Rusty Introduces Flextail C-5

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rusty flextail asr

This one’s different: How about making a surfboard with a tail that flexes for better snap through turns? That’s just what Rusty has developed with its new Flextail model.

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The design premise isn’t that new actually. “The whole idea started early during the shortboard revolution when Midget Farley developed a stringerless board,” says Rusty Surfboards General Manager Peter Johnson. “It felt really alive, but didn’t last very long. People have tried to get a different flex with epoxy boards, but those didn’t catch on because they just didn’t feel right. Now we’ve developed a board with a tapered stringer. It’s got a different flex pattern and makes the board feel alive. This board really snaps through turns.”

In the Flextail, Rusty worked with Clark Foam to develop the foam blank with the disappearing stringer. It actually starts as a standard double stringer at the nose and then tapers to an end at the fins of the board. With a unique look, there’s actually no stringer — just foam — across the back of the board. However, strength was added by using a heavier S Cloth fiberglass. And to compensate for the added flex, the rocker is flatter.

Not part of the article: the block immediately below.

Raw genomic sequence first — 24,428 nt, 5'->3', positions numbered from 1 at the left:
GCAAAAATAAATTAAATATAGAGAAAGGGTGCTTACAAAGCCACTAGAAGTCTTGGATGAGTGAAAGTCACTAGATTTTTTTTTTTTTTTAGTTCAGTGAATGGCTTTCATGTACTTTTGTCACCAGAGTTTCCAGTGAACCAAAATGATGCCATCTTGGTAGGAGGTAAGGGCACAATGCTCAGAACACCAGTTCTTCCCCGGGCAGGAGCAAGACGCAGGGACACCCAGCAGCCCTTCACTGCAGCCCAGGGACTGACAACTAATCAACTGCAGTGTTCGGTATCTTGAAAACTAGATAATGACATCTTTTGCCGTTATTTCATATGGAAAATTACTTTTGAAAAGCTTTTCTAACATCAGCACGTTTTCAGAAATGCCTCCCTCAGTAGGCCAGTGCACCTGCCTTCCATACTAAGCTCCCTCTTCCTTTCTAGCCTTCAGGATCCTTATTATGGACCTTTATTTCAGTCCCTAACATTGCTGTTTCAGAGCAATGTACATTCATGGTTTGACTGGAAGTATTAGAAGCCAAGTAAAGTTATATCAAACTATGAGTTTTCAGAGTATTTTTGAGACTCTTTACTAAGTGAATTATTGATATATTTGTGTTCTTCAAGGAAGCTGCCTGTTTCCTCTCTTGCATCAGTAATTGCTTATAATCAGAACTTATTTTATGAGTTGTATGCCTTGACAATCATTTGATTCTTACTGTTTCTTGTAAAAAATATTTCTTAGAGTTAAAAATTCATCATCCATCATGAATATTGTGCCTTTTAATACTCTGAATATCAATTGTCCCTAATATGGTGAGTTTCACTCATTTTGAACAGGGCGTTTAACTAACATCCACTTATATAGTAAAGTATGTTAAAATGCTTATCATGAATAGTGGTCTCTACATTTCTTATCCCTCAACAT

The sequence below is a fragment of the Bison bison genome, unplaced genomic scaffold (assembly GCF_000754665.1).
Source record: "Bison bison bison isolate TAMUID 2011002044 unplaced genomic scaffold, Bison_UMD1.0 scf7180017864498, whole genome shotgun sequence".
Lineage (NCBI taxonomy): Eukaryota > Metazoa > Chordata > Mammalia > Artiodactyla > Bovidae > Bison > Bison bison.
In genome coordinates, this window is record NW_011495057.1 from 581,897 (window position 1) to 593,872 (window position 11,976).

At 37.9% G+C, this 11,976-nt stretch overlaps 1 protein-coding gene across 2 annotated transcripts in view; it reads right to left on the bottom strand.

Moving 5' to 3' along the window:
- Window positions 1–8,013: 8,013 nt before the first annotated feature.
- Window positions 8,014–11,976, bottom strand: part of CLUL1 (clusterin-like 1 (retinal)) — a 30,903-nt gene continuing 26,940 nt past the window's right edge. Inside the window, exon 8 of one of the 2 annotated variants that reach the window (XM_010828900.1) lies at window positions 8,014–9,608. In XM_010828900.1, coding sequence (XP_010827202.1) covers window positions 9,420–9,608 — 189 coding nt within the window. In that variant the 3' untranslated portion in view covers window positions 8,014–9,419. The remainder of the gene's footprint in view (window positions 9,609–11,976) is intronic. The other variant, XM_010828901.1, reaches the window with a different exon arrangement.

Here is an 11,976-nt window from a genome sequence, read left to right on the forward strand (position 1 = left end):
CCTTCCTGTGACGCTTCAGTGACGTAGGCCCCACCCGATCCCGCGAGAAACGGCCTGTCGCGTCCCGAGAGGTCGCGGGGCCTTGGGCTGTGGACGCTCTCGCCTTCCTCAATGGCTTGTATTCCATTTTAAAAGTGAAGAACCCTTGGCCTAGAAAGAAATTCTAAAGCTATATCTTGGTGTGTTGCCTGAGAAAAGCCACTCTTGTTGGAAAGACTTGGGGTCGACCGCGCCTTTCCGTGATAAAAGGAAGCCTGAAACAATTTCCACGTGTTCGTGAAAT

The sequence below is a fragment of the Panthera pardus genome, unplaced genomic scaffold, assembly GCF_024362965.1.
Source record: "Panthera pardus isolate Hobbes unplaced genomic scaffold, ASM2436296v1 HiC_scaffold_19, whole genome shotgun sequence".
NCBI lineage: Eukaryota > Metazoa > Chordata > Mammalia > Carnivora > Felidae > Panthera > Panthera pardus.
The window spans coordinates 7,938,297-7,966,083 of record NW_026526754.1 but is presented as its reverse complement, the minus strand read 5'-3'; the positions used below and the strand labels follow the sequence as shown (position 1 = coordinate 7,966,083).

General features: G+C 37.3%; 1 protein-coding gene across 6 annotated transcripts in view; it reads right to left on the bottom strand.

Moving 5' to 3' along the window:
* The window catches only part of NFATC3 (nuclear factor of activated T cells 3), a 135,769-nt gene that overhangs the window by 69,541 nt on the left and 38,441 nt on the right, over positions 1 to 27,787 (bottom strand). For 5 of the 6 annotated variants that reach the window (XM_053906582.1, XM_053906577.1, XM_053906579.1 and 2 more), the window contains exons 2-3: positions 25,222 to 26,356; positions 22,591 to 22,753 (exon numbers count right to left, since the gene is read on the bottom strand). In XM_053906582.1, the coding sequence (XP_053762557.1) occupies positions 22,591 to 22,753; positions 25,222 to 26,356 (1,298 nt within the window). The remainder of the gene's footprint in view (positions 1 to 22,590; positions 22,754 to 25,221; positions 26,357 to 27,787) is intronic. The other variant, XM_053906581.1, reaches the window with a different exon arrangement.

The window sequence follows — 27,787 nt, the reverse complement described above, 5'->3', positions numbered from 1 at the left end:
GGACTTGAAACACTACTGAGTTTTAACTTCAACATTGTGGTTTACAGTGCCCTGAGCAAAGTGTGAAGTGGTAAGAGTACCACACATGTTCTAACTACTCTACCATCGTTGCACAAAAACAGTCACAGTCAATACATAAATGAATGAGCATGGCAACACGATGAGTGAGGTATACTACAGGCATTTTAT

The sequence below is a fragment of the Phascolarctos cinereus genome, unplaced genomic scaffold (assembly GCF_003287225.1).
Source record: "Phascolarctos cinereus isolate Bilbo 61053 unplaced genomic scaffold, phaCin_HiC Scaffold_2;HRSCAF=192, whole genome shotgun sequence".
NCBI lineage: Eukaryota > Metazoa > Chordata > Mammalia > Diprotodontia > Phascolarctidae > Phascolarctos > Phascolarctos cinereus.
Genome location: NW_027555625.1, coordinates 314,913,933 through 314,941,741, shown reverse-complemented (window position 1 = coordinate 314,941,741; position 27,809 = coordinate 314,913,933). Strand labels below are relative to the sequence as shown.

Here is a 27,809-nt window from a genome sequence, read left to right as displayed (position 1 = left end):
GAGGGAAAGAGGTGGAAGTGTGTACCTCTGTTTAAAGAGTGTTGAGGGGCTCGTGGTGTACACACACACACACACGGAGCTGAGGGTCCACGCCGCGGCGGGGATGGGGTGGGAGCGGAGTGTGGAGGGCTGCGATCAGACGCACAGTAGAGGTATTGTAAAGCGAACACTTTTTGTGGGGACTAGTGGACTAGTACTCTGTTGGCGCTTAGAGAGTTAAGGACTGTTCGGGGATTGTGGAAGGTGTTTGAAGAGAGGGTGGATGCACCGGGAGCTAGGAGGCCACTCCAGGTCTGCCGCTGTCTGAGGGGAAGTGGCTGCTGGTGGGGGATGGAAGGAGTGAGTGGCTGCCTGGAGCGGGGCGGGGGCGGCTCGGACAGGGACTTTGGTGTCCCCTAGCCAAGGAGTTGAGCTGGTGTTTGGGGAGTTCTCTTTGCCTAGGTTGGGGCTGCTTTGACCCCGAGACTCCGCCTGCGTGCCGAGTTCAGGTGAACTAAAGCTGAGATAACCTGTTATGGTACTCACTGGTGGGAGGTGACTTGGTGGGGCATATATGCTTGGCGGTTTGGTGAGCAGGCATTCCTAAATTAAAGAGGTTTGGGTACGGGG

To develop the board, Rusty has shaped more than 150 versions in the last year. Southern California local pros like Matt Coleman have been testing them extensively, and Rusty took the new design on its shop demo tour, which made 32 stops around the country this summer. Locals in each area tried the boards and gave tons of feedback.

Johnson says Clark Foam actually gave Rusty the structural characteristics of the boards so they could quantify what was going on with the designs. The company has been playing with the flexes of the boards for a while. In standard production models, it shifted to double stringers about eight years ago to make the boards stronger, but most pros felt this made the boards to stiff, so they still get mostly single stringer boards.

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Rusty won’t come out with production Flextail models until the spring of 2001, in regular thruster or C-5 versions, but the C-5 model is the preferred.

“We’re always pushing the technical and innovative level of surfboards,” says Johnson. From the board manufacturer that developed the C-5 and backed it up with two contests and tons of cash prizes, it’s good to see the development continues. Johnson promises more is on the way from Rusty.